HARARE – Zimbabwe's HIV prevalence rate has increased to 15 percent from 14,26 percent in 2011, amid fears gains made so far could go to waste given the rising poverty levels pushing more and more people into prostitution to make ends meet.
According to statistics from National Aids Council (Nac), the total number of people infected by the virus has increased by 0,74 percent.
At least 1,2 million Zimbabweans are living with HIV, but the figures could be higher as most men are shunning testing and counselling centres.
In 2011, Zimbabwe had recorded a decline in HIV prevalence rate to 13,7 percent down from 18 percent in 2003 which represented over 1,6 million Zimbabweans above the age of 15 being positive.
Sinatra Nyathi, Bulawayo provincial Aids coordinator told a workshop held for Bulawayo City Council (BCC) councillors this week that early marriages; spousal separation and low risk perception were the major drivers of the swell and compounding efforts to eradicate HIV and Aids.
The pandemic has devastated southern parts of the country, pointedly Bulawayo, Matabeleland North and Matabeleland South.
Matabeleland South and North have 21 percent, Bulawayo 19 percent, Harare 13 percent while Mashonaland Central, Manicaland and Masvingo have 14 percent each.
The huge figures in Matabeleland have been attributed to spousal separation as a result of people crossing the border to neighbouring countries such as Botswana and South Africa in search of jobs.
“Our prevalence rate is slightly up from the 14,3 percent recorded last year and this is an indicator that we still have barriers in our community,” Nyathi told a two-day comprehensive condom promotion workshop for Bulawayo councillors last Thursday.
With unemployment and general economic hardship still predominant in Zimbabwe and more companies closing down forcing divorces, experts say the situation could worsen as teenagers would turn into prostitution for survival.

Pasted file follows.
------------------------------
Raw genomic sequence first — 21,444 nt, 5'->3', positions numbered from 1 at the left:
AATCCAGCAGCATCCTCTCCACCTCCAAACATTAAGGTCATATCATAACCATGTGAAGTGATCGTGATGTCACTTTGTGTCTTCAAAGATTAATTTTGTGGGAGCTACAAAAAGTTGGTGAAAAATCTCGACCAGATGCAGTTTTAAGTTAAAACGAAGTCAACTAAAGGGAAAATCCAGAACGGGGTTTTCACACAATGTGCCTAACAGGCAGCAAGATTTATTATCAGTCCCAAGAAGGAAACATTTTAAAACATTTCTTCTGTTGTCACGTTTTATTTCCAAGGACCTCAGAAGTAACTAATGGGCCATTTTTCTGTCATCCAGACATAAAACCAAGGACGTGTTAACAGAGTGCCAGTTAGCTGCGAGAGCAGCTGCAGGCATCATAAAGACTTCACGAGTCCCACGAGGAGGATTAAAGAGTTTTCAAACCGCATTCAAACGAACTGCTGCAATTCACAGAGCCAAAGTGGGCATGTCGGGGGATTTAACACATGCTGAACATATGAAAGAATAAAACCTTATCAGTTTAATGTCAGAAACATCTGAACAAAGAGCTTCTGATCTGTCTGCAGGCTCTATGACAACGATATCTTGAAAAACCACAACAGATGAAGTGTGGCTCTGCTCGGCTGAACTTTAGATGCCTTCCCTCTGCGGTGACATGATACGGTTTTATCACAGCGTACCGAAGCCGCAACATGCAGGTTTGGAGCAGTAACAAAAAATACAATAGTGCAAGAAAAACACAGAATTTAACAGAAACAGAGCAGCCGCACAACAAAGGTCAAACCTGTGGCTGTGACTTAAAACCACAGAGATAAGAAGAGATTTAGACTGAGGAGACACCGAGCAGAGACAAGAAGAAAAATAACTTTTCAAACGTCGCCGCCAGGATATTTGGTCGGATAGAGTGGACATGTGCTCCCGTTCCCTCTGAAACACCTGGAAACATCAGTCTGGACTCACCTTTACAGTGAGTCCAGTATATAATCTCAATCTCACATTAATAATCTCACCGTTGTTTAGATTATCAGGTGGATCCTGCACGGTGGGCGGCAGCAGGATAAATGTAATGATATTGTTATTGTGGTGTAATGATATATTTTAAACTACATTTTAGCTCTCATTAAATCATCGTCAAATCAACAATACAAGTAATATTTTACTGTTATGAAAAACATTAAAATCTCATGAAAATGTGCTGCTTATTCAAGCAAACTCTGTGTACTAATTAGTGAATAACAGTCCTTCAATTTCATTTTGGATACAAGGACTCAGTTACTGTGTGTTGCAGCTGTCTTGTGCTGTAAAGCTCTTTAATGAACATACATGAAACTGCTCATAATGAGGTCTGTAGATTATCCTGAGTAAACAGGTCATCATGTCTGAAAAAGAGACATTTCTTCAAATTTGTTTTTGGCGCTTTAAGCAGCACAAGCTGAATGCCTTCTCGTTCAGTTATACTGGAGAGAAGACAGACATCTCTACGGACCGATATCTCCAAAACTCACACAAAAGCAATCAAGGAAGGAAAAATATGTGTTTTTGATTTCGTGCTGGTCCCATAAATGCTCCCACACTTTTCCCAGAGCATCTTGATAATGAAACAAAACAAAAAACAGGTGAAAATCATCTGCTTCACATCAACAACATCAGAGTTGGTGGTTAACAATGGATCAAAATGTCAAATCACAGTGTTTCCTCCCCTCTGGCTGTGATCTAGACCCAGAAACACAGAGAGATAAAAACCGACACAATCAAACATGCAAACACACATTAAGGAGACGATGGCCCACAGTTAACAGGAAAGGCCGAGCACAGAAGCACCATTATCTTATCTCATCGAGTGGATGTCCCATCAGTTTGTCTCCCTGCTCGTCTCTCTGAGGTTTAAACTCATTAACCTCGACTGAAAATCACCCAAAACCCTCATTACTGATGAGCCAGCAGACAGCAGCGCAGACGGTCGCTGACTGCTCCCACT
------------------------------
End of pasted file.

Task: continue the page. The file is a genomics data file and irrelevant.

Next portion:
Zimbabwe’s unemployment rate currently stands at 85 percent and productivity capacity in most industries has dropped from 45 percent to 30, leading to many companies closing down.
Since unemployment and economic hardships are some of the key drivers of the scourge, then gains made since 2001, when the country battled to reduce the prevalence rate from 21,5 percent to 13 percent, could be reversed.
According to Nac, an estimated 657 000 are on Antiretroviral Therapy (ART) out of the estimated 1,2 million affected people.
Nyathi said, there seemed to be a low uptake of condoms to curb the spread of HIV while a reluctance to deal with multiple relationships was contributing to the fuelling of the spread of the virus.
“We distributed a lot of condoms last year but it is still sad because there is still a low uptake of the female condom designed to complement the male condom,” she said.
Zimbabwe countrywide recorded over 45,621 HIV-related deaths in 2012, forcing government to come up with a theme for 2013 as “Zero new infections, zero HIV and Aids-related deaths and zero stigmatisation”.
Amon Mpofu, monitoring and evaluation director, recently revealed that more men were dying of HIV compared to women although more women are infected by the disease.
Mpofu attributed this to delay by men to visit health institutions, inconsistent treatment uptake due to excessive alcohol consumption and smoking among other reasons.
Statistics from the Nac, about 207 765 females are on anti-retroviral drugs against 118 476 males.